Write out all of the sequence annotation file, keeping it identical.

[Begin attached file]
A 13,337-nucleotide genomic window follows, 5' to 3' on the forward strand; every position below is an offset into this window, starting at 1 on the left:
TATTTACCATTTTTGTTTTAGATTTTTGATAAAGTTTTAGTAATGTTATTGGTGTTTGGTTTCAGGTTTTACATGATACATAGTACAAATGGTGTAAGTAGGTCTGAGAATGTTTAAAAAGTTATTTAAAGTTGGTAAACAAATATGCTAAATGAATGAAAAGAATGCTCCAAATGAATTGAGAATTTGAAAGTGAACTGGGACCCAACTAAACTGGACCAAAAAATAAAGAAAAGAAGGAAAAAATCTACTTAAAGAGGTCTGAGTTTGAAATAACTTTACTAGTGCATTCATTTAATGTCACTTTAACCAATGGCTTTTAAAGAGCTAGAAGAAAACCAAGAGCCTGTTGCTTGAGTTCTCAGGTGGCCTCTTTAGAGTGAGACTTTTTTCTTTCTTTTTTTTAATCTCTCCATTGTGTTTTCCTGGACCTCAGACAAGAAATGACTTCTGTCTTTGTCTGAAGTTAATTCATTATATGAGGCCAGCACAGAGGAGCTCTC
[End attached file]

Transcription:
A 13,337-nucleotide genomic window follows, 5' to 3' on the forward strand; every position below is an offset into this window, starting at 1 on the left:
TATTTACCATTTTTGTTTTAGATTTTTGATAAAGTTTTAGTAATGTTATTGGTGTTTGGTTTCAGGTTTTACATGATACATAGTACAAATGGTGTAAGTAGGTCTGAGAATGTTTAAAAAGTTATTTAAAGTTGGTAAACAAATATGCTAAATGAATGAAAAGAATGCTCCAAATGAATTGAGAATTTGAAAGTGAACTGGGACCCAACTAAACTGGACCAAAAAATAAAGAAAAGAAGGAAAAAATCTACTTAAAGAGGTCTGAGTTTGAAATAACTTTACTAGTGCATTCATTTAATGTCACTTTAACCAATGGCTTTTAAAGAGCTAGAAGAAAACCAAGAGCCTGTTGCTTGAGTTCTCAGGTGGCCTCTTTAGAGTGAGACTTTTTTCTTTCTTTTTTTTAATCTCTCCATTGTGTTTTCCTGGACCTCAGACAAGAAATGACTTCTGTCTTTGTCTGAAGTTAATTCATTATATGAGGCCAGCACAGAGGAGCTCTC